Gulf Stream Shift Identified - 25/10/2012
Scientists from Woods Hole Oceanographic Institute (WHOI, USA) have discovered that the Gulf Stream diverged well to the north of its normal path last year, causing the warmer-than-usual ocean temperatures along the New England continental shelf from late October 2011 onwards. The investigation began after local fishermen made physical oceanographers Glen Gawarkiewicz and Al Plueddemann aware of unusually high surface water temperatures and strong currents on the outer continental shelf south of New England in December 2011.
The researchers’ findings, “Direct interaction between the Gulf Stream and the shelfbreak south of New England,” were published in Scientific Reports.
To begin to unravel the mystery, Gawarkiewicz and his colleagues assembled data from a variety of sources and recreated a record of the Gulf Stream path during the fall of 2011. First, they tapped into data collected by a programme called eMOLT, a non-profit collaboration of fishing industry, research, academic and government entities, run by James Manning of National Oceanic and Atmospheric Administration’s Northeast Fisheries Science Center. For more than a decade the programme has recorded near-bottom ocean temperatures by distributing temperature probes to lobstermen.
Manning and scientists from WHOI, including Robert Todd and Magdalena Andres, analysed a time series of temperatures from two eMOLT sites, OC01 and TA51, which were located over the outer continental shelf near the shelfbreak, and identified two events when temperatures suddenly increased by 6.2 and 6.7°C, respectively, to highs of more than 18°C. The maximum recorded temperature in December 2011 was the warmest bottom temperature recorded in 6 years of records at the OC01 site.
In typical years, the warm Gulf Stream waters only indirectly influence ocean currents and temperatures near the continental shelfbreak south of New England when eddies, called warm core rings, pinch off from the Gulf Stream and drift toward the outer continental shelf. Such rings normally drift past a site after a few weeks, and therefore cause only limited warming of the water on the outer shelf.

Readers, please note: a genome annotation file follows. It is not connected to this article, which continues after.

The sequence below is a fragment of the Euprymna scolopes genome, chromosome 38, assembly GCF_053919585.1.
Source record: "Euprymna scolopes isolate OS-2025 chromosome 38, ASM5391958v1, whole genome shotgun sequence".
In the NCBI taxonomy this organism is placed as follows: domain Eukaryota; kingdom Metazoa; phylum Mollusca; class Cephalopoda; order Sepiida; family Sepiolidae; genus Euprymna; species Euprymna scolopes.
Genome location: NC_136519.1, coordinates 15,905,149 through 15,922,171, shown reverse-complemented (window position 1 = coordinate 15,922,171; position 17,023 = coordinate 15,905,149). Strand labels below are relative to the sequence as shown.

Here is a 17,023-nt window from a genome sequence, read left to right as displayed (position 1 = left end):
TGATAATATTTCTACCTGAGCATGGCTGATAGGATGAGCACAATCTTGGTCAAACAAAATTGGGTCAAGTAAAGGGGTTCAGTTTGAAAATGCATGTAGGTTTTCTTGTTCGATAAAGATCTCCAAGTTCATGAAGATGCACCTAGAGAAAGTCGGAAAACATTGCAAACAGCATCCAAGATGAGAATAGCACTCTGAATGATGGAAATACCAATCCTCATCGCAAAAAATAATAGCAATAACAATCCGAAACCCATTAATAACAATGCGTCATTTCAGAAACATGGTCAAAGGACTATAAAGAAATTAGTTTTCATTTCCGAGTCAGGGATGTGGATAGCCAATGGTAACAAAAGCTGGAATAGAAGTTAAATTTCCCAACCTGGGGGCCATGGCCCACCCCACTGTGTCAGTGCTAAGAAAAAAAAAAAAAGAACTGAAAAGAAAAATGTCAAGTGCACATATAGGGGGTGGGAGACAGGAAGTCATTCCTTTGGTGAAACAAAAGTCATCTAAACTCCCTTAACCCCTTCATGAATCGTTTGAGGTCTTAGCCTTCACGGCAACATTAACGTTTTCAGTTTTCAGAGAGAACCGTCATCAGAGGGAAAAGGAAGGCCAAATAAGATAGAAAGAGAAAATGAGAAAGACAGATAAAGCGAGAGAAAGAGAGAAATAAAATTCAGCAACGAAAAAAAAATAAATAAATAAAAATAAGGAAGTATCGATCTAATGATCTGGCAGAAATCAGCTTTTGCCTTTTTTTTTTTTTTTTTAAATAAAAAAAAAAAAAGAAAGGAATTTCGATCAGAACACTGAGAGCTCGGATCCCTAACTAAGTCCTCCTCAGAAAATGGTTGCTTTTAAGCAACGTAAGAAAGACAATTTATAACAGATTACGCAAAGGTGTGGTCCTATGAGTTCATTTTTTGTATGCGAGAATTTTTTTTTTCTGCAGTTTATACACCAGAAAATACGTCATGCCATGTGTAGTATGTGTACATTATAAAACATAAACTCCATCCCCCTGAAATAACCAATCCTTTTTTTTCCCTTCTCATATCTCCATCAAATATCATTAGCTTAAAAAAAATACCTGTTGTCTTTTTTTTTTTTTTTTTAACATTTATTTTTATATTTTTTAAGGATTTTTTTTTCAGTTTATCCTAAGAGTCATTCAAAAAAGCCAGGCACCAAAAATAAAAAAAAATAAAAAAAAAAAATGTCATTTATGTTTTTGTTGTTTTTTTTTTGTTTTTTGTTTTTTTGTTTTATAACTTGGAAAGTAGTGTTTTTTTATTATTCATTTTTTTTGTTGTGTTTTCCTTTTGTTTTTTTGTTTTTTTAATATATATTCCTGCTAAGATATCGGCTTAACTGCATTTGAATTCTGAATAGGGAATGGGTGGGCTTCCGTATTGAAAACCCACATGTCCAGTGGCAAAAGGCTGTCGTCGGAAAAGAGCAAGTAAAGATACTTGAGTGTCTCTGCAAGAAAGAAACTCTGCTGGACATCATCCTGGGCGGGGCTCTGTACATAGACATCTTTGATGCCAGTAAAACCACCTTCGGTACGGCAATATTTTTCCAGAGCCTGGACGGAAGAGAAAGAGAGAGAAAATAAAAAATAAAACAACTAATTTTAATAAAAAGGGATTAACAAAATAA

Gawarkiewicz and his colleagues collected additional data on water temperature and salinity from 4 December 2011 through 4 January 2012, from instruments on temporary test moorings placed 12km south of the shelfbreak by the Ocean Observatories Initiative (OOI). The researchers compared those salinity measurements to historical data, and discovered that high salinity levels – consistent with the salinity of waters carried by the Gulf Stream – coincided with the warming periods.
The extent and duration of the two 2011 warming events combined with the high salinity observed by the researchers suggested the cause was not a transient warm core ring, but the Gulf Stream itself that carried warm, salty water to the outer shelf.
To solidify that finding, Gawarkiewicz received serendipitous help from students in the Marine Advanced Technology Education (MATE) program at Cape Fear Community College in Wilmington, NC, who had deployed a surface drifter during the period coinciding with the two warming events. Drifters use satellites to transmit their positions roughly every six hours, key information for the WHOI scientists, who analysed the drifter tracks and speeds.
The periods of high speeds for the drifters coincided with the records for high temperatures on the outer shelf, which told the scientists that the core of the Gulf Stream had diverted to 39.9°N at 68°W – 125 miles north of its mean position, further north than had ever been recorded by satellite altimeters at this particular longitude.
It is unclear what might have caused this shift in the Gulf Stream path. It occurred shortly after Hurricanes Irene and Katia drenched the east coast with rain, and this might have impacted the Gulf Stream separation from the continental shelf near Cape Hatteras. Another possibility is that a cold core ring, an eddy south of the Gulf Stream core, might have deflected the Gulf Stream. Further research will be necessary to determine exactly how and why this occurred, which will be helpful in the long term in predicting Gulf Stream motions.
In the meantime, Gawarkiewicz and his colleagues will be keeping an eye on what the Gulf Stream does this fall, with the hope of someday being able to predict such a shift.
Last updated: 25/10/2012